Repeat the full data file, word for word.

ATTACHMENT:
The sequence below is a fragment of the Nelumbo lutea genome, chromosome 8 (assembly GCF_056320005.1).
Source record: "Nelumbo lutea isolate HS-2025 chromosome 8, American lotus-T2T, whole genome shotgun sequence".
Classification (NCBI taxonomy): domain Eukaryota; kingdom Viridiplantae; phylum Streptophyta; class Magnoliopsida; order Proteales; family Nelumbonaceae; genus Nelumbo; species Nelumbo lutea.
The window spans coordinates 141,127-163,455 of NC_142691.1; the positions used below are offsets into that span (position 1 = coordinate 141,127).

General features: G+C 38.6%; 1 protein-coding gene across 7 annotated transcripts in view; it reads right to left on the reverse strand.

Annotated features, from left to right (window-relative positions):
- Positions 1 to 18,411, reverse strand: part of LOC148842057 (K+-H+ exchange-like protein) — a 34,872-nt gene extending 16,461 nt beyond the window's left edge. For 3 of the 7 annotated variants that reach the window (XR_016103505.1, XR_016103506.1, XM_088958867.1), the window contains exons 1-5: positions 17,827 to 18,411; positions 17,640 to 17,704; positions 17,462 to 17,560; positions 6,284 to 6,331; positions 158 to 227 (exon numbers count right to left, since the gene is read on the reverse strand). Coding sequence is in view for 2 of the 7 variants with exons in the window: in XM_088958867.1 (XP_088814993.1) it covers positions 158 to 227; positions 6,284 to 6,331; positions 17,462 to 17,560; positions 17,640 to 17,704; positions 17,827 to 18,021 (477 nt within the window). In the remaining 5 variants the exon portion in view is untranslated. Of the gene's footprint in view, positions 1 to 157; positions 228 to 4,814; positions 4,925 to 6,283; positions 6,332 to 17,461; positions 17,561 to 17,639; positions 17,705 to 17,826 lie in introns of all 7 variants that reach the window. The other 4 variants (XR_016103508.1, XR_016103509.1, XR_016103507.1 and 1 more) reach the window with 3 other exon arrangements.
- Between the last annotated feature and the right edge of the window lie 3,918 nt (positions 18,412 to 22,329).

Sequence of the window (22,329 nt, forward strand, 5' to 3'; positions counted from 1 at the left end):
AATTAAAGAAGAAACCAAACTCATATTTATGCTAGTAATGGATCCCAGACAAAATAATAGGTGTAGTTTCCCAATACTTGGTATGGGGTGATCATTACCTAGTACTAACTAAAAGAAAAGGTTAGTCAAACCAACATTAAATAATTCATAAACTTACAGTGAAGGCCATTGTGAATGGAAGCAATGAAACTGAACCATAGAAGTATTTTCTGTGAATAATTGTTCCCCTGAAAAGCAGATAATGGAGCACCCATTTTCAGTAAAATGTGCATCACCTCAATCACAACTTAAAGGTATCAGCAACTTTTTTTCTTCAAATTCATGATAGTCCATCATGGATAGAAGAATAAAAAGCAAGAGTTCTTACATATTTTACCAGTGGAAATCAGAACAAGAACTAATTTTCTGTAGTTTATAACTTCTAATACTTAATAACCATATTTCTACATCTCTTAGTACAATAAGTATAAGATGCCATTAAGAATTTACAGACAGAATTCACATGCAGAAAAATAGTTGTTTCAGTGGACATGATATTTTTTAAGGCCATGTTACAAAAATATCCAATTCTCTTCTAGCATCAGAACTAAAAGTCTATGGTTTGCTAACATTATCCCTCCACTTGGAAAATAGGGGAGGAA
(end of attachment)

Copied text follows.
The sequence below is a fragment of the Nelumbo lutea genome, chromosome 8 (assembly GCF_056320005.1).
Source record: "Nelumbo lutea isolate HS-2025 chromosome 8, American lotus-T2T, whole genome shotgun sequence".
Classification (NCBI taxonomy): domain Eukaryota; kingdom Viridiplantae; phylum Streptophyta; class Magnoliopsida; order Proteales; family Nelumbonaceae; genus Nelumbo; species Nelumbo lutea.
The window spans coordinates 141,127-163,455 of NC_142691.1; the positions used below are offsets into that span (position 1 = coordinate 141,127).

General features: G+C 38.6%; 1 protein-coding gene across 7 annotated transcripts in view; it reads right to left on the reverse strand.

Annotated features, from left to right (window-relative positions):
- Positions 1 to 18,411, reverse strand: part of LOC148842057 (K+-H+ exchange-like protein) — a 34,872-nt gene extending 16,461 nt beyond the window's left edge. For 3 of the 7 annotated variants that reach the window (XR_016103505.1, XR_016103506.1, XM_088958867.1), the window contains exons 1-5: positions 17,827 to 18,411; positions 17,640 to 17,704; positions 17,462 to 17,560; positions 6,284 to 6,331; positions 158 to 227 (exon numbers count right to left, since the gene is read on the reverse strand). Coding sequence is in view for 2 of the 7 variants with exons in the window: in XM_088958867.1 (XP_088814993.1) it covers positions 158 to 227; positions 6,284 to 6,331; positions 17,462 to 17,560; positions 17,640 to 17,704; positions 17,827 to 18,021 (477 nt within the window). In the remaining 5 variants the exon portion in view is untranslated. Of the gene's footprint in view, positions 1 to 157; positions 228 to 4,814; positions 4,925 to 6,283; positions 6,332 to 17,461; positions 17,561 to 17,639; positions 17,705 to 17,826 lie in introns of all 7 variants that reach the window. The other 4 variants (XR_016103508.1, XR_016103509.1, XR_016103507.1 and 1 more) reach the window with 3 other exon arrangements.
- Between the last annotated feature and the right edge of the window lie 3,918 nt (positions 18,412 to 22,329).

Sequence of the window (22,329 nt, forward strand, 5' to 3'; positions counted from 1 at the left end):
AATTAAAGAAGAAACCAAACTCATATTTATGCTAGTAATGGATCCCAGACAAAATAATAGGTGTAGTTTCCCAATACTTGGTATGGGGTGATCATTACCTAGTACTAACTAAAAGAAAAGGTTAGTCAAACCAACATTAAATAATTCATAAACTTACAGTGAAGGCCATTGTGAATGGAAGCAATGAAACTGAACCATAGAAGTATTTTCTGTGAATAATTGTTCCCCTGAAAAGCAGATAATGGAGCACCCATTTTCAGTAAAATGTGCATCACCTCAATCACAACTTAAAGGTATCAGCAACTTTTTTTCTTCAAATTCATGATAGTCCATCATGGATAGAAGAATAAAAAGCAAGAGTTCTTACATATTTTACCAGTGGAAATCAGAACAAGAACTAATTTTCTGTAGTTTATAACTTCTAATACTTAATAACCATATTTCTACATCTCTTAGTACAATAAGTATAAGATGCCATTAAGAATTTACAGACAGAATTCACATGCAGAAAAATAGTTGTTTCAGTGGACATGATATTTTTTAAGGCCATGTTACAAAAATATCCAATTCTCTTCTAGCATCAGAACTAAAAGTCTATGGTTTGCTAACATTATCCCTCCACTTGGAAAATAGGGGAGGAA